Scratchy vulnerable pop and infectious boy-girl choruses... it's like the Lemonheads without the drugs!
Night Group came out in April, and while we could apologize for our tardiness in covering it, we could just as easily take credit for pushing the record back to its natural temporal space. This is a summertime record, no doubt about it, its sunny boy-girl choruses seasoned with dreamy malcontented-ness, its peppy-bouncy basslines overlaid with melancholy sentiments. If a song like jangle-poppy "Lydia" woke you up on the clock radio, you might haul yourself out of bed immediately...but you probably wouldn't do anything more strenuous than go to the beach for the rest of the day. Hey, aren't the dog days in the middle of August anyway?
This is Dog Day's first full-length album, following a single of "Lydia" in 2006 which got extensive play on Canadian college radio. (The band's from Halifax.) Made up of two couples, main songwriter Seth Smith and his girlfriend (and bass player) Nancy Urich and married keyboard and drums combo KC Spindle and Crystal Thili, the band maintains an unusual balance of yin and yang, the indie boy sincerity of Seth Smith's lead vocals buoyed and made pop by girl-sung harmonies. But let's not be sexist. Most of the band's muscle comes from the two girls, linked in exuberant, tom-pounding, bass thumping rhythms. The sensitivity and drama comes from the boys -- Smith's yearning, raspy vocals and Spindle's new wave keyboard acrobatics.
The lyrical subject matter, love and boredom and career stasis, could come from any of a hundred indie rock bands, yet there's a certain amount of quirkiness in the words that saves them from cliché. In "Oh Dead Life", an ode to slacker inertia, Smith is not too bored and disconsolate to be clever; his words, "Life is too short to ration out in portions," start in truisms, but bends toward the surreal, "I spent my time as soon as I get it." And in "Career Suicide", one of the album's hook-happiest cuts, there's something very funny about sweet girl voices mouthing the words, "I can't believe... that you're taking to Satan."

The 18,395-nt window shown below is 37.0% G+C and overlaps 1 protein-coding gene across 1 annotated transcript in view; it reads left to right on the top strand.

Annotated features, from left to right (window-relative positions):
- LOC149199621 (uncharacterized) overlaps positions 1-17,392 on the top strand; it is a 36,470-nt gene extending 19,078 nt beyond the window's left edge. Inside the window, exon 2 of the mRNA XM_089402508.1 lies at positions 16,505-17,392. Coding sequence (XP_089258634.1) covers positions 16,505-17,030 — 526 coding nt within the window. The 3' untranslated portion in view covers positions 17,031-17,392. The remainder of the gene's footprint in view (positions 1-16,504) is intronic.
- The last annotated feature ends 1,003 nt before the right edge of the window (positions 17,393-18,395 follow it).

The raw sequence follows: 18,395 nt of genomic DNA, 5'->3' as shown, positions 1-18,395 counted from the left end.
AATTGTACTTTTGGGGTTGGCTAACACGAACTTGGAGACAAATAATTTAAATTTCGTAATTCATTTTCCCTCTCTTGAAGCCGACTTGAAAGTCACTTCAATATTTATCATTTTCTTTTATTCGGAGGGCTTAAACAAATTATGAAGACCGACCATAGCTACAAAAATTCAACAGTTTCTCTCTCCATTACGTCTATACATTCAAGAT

The best cuts, though, could almost do without the words, encompassing the full range of sweet/sad/bored/excited emotions of early 20-hood with just the interplay of instrument and voice. The title cut, for instance, bounds along on a rubbery bass line, drums straight up and pep-infused. However, Smith's voice is a worn and weary tear line through the cut's silvery surfaces; he sounds real and earnest and kind of exhausted, but the contrast between him and the euphoric "ooh-ooh" choruses is what makes the song so exciting. And on "Vow", one of the darker, more ominous cuts on this very sunny record, you can hear a whiff of the Cure in the keyboards, a hint of gothic drama in the spooky bass. In other places, "End of the World", and "Career Suicide", you might be reminded, a little, of the Pixies, by the interplay of jaggedy guitars and indelible hooks.
But mostly Dog Day will remind you of bubbly-pop boy-girl bands like Imperial Teen and the Lemonheads... full of sharp turns and wicked beats, but smoothed over with sweet slatherings of melodic pop. Good stuff for summer, anyway.